Where is the Friend’s House? Abbas Kiarostami ( 1987; Iran) Babak Ahmadpour
viewed 16 Oct 2022 Star and Shadow Cinema; ticket £7
Where is the friend’s house?.…an existential question?
The first shot in Kiarostami’s ‘Where is the Friend’s House?’ is a long duration shot of a section of a nondescript door over which the opening credits are burnt in. The door’s paint is a worn cream sort of colour and you can see screwed onto one side of its frame a little retaining hook. It looks like a cleaning cupboard door; behind it the soundtrack comprises a high pitched racket. When the door finally opens, it reveals the interior of a classroom full of young boys revelling in high spirits. It is the teacher who has just entered, his presence bringing the immediate control of silence.
This opening shot introduces Kiarostami’s thematic: childhood – as a stage in life – defined by an undifferentiated anonymity with adult presence that is only a door away.
Kiarostami is filming in a remote rural area of Northern Iran. His film location is a mud built village called Koker where he observes a series of child/adult social relations that are particular to their situation but whose governing dynamics are universal their in their general relevance.
The universal dimension is the extent to which children are in essence a function of the phenomenological constructs of the adult world. This is to say that relations with children are viewed by the controlling adult world as a series of prescriptive ‘oughts’. Children ‘ought’ to do as they are told, children ‘ought’ to do their homework children ‘ought to’ help’ look after siblings, children ‘ought’ to pay attention; or alternatively children ‘ought to be free to do what they want, children’s opinions ought to have the same weight as adults;. Of course the obverse applies to the adults in their relations with children. Adults have their ‘oughts’ as well as ‘ought not to’s’: adults ‘ought’ to bring their children up to be obedient, adults ‘ought to’ take responsibility for their children’s development, adults ought to listen to children.
In this sense children have an existential problem: they only exist as extended projections of the adult mind. They don’t exist in their own right; and Kiarostami’s script maps out, in a prescriptive environment the line of a particular child’s development.
In the world of Koker Kiarostami’s scenario observes the relations between adults and children. In Koker as perhaps in many other cultures, in a sense the children are almost invisible to the adult eye, do not exist except in relation to adult need. The scripting begins with the school teacher’s non negotiable demand that each boy possess a notebook. The notebook has a symbolic importance. It is defined by the teacher as a sign of the pupil’s commitment to the both the state’s and the school’s values; Ahmed’s mother makes a series of demands on Ahmed: that he fetch carry help do his homework; Ahmad’s grandfather demands that Ahmed obey the first time; the old carpenter demands that Ahmad listen. But even as Ahmad child revolves about the nucleus of his actual inexistence to adults, something at the core of his being is at work. An act of witnessing a classroom incident and a moment of carelessness on his part, creates a situation for the inception of an operational consciousness. His spirit shifts enabling him to escape from the gravitational pull of his inexistent orbit around the adult body.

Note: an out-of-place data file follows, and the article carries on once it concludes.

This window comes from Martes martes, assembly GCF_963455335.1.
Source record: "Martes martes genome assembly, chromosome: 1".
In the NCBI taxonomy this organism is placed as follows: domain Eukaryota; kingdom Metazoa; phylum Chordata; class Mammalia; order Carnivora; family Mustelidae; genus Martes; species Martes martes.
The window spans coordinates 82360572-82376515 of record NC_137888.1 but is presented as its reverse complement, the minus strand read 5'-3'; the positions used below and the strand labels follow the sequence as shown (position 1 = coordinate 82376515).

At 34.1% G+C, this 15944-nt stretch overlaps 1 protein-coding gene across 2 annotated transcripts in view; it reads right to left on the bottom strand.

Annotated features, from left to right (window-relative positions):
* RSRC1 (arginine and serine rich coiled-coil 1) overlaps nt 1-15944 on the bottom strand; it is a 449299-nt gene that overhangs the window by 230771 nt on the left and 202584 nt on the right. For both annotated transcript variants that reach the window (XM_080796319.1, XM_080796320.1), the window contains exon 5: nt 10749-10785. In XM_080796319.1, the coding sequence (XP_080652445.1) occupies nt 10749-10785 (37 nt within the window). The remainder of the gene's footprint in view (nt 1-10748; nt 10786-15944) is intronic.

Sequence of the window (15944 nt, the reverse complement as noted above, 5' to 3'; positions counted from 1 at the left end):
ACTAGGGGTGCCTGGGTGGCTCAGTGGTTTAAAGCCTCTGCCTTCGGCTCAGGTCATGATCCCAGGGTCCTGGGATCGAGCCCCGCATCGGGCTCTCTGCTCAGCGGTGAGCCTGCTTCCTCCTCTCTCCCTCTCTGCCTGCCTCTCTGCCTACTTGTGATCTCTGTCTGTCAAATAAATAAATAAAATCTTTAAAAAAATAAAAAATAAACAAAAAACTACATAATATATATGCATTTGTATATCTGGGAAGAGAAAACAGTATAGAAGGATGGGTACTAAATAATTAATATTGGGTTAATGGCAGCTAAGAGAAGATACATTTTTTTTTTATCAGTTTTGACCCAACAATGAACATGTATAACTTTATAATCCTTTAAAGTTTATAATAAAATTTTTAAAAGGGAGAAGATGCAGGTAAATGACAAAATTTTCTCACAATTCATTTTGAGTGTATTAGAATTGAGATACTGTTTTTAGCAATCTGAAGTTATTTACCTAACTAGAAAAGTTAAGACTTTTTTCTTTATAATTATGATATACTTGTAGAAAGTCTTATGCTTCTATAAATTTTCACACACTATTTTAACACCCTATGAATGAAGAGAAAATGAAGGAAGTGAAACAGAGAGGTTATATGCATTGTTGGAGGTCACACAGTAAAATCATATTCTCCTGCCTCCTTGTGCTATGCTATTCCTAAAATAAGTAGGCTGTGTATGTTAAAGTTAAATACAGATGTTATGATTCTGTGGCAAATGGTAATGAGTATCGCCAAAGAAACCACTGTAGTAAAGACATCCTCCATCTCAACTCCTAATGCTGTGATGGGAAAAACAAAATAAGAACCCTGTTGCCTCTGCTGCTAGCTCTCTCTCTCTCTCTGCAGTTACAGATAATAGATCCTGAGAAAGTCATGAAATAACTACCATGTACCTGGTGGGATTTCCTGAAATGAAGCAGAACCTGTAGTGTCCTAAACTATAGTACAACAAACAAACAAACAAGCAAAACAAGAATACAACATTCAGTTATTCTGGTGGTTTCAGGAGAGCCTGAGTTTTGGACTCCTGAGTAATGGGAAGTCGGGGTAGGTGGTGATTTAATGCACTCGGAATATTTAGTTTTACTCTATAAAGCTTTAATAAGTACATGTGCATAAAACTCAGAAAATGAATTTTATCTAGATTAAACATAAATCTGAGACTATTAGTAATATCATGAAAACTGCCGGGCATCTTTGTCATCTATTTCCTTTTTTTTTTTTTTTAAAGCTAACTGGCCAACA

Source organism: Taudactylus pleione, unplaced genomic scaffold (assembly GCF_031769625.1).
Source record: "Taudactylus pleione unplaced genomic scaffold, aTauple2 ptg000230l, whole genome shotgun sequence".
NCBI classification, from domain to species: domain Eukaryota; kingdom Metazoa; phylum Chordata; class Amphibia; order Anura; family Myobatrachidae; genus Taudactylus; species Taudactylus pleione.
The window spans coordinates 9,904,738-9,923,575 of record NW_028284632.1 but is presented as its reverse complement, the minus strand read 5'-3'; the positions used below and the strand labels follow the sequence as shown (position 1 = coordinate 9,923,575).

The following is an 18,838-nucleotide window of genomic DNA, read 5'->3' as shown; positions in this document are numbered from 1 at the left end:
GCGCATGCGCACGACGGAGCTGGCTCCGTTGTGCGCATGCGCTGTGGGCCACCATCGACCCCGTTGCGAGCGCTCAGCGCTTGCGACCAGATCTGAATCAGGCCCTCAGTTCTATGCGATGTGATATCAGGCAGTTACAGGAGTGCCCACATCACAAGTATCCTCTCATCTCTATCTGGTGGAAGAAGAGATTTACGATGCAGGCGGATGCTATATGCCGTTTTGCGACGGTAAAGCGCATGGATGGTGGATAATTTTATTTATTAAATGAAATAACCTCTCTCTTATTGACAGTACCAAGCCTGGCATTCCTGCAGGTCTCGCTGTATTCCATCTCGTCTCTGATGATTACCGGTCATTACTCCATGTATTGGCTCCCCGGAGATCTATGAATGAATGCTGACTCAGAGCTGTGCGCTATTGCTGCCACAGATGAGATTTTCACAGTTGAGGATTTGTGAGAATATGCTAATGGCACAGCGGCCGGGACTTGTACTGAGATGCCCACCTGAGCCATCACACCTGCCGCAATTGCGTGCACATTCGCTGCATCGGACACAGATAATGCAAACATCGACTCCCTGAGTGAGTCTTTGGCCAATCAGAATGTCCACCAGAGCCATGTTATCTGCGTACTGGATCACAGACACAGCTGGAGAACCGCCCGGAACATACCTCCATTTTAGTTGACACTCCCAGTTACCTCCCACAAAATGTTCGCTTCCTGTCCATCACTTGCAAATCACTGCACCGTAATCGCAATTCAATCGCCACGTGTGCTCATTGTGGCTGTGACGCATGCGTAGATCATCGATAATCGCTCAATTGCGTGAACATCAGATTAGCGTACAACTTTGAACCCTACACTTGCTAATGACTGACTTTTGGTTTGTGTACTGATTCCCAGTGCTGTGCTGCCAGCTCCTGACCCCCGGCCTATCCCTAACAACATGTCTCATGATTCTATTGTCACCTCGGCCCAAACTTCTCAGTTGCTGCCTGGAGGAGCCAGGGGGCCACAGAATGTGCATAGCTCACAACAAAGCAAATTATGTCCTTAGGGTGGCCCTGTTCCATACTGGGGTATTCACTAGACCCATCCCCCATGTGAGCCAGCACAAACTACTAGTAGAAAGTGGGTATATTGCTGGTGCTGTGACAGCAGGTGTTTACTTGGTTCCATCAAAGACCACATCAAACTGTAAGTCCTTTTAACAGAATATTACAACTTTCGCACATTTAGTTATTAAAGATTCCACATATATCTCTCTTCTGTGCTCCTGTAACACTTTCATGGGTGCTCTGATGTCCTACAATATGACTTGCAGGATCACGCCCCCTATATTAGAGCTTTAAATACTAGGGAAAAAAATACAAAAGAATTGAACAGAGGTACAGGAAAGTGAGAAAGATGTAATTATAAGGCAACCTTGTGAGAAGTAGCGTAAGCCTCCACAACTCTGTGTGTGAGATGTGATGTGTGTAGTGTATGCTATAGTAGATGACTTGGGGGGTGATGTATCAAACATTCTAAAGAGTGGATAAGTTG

Ahmad learns to say: “No!” I do what I think I should do because I know that I have to help my friend – whatever.”
Ahmad decides to go and look for his friend, to find where he lives so that he can give the friend back his notebook which Ahmad has accidently picked up. Failing in this quest, he takes remedial action. In the said notebook Ahmad forges the friend’s homework for him, thereby achieving his moral purpose: to keep his friend out of trouble by defying the prescripts and percepts of the adults. The point is that his behaviour is not reactive, it is a conscious move on his part to do what he does. It is an existential move into being.
Ahmad reaches a point in his life where he is asked to make a decision on his own that will entail a step away from being a phenomenological captive of others, to become an active being. Although Kiarostami’s observations derive from a society ideologically far removed from Western belief systems, the psychic shift in Ahmad’s consciousness seems no less relevant in those societies that pride themselves in addressing an understanding of child development, where the child is regarded not as inexistent but rather the centre of the socialisation process. These are also societies in which gang culture, drugs and somatic dysfunction may be playing out in their own way re-active functions rather than existential development.
There is something in the manner in which Kiarostami shot his film that reminded me of Kafka’s ‘The Castle’. The dark compressed look of the village, with its interminable maze of streets alleyways and passages, the circuitous nature of the search and its ultimate failure. The meetings with strangers who at first seem to offer hope but it’s hope that turns out to be illusionary. And ultimately the determination of the seeker, whether it be ‘K’ or Ahmed not to concede to disappointment but to continue with the task however difficult.
Kairostami’s titular question: ‘Where is the Friend’s House’, points not so much to a literal quest or question, but to an interrogation about a state of being.